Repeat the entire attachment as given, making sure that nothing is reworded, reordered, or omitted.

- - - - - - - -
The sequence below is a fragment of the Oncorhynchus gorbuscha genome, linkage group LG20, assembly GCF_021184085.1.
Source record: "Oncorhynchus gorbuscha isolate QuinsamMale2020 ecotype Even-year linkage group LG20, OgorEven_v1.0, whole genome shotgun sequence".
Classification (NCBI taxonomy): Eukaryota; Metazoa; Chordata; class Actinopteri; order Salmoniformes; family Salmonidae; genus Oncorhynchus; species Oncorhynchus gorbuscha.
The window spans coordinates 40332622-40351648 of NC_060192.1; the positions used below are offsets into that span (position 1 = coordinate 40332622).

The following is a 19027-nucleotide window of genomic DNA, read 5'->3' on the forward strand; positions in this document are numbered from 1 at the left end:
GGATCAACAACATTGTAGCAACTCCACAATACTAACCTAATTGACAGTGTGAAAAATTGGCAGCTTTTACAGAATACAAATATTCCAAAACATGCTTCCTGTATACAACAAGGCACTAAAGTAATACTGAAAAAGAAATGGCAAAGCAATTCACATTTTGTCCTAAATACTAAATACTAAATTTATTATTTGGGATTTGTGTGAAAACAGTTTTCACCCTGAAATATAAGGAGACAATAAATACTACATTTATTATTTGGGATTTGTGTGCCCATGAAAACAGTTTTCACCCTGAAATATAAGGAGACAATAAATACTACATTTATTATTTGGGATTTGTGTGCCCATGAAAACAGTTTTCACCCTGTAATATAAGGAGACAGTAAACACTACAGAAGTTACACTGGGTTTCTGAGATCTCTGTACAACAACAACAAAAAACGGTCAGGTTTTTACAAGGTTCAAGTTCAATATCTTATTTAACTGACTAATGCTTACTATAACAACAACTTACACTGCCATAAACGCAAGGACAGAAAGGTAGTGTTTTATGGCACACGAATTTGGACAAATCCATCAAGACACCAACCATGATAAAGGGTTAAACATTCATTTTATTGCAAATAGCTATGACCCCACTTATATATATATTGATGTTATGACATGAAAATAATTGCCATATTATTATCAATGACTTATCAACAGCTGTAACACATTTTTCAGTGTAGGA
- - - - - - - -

The sequence below is a fragment of the Oncorhynchus gorbuscha genome, linkage group LG20, assembly GCF_021184085.1.
Source record: "Oncorhynchus gorbuscha isolate QuinsamMale2020 ecotype Even-year linkage group LG20, OgorEven_v1.0, whole genome shotgun sequence".
Classification (NCBI taxonomy): Eukaryota; Metazoa; Chordata; class Actinopteri; order Salmoniformes; family Salmonidae; genus Oncorhynchus; species Oncorhynchus gorbuscha.
The window spans coordinates 40332622-40351648 of NC_060192.1; the positions used below are offsets into that span (position 1 = coordinate 40332622).

The following is a 19027-nucleotide window of genomic DNA, read 5'->3' on the forward strand; positions in this document are numbered from 1 at the left end:
GGATCAACAACATTGTAGCAACTCCACAATACTAACCTAATTGACAGTGTGAAAAATTGGCAGCTTTTACAGAATACAAATATTCCAAAACATGCTTCCTGTATACAACAAGGCACTAAAGTAATACTGAAAAAGAAATGGCAAAGCAATTCACATTTTGTCCTAAATACTAAATACTAAATTTATTATTTGGGATTTGTGTGAAAACAGTTTTCACCCTGAAATATAAGGAGACAATAAATACTACATTTATTATTTGGGATTTGTGTGCCCATGAAAACAGTTTTCACCCTGAAATATAAGGAGACAATAAATACTACATTTATTATTTGGGATTTGTGTGCCCATGAAAACAGTTTTCACCCTGTAATATAAGGAGACAGTAAACACTACAGAAGTTACACTGGGTTTCTGAGATCTCTGTACAACAACAACAAAAAACGGTCAGGTTTTTACAAGGTTCAAGTTCAATATCTTATTTAACTGACTAATGCTTACTATAACAACAACTTACACTGCCATAAACGCAAGGACAGAAAGGTAGTGTTTTATGGCACACGAATTTGGACAAATCCATCAAGACACCAACCATGATAAAGGGTTAAACATTCATTTTATTGCAAATAGCTATGACCCCACTTATATATATATTGATGTTATGACATGAAAATAATTGCCATATTATTATCAATGACTTATCAACAGCTGTAACACATTTTTCAGTGTAGGA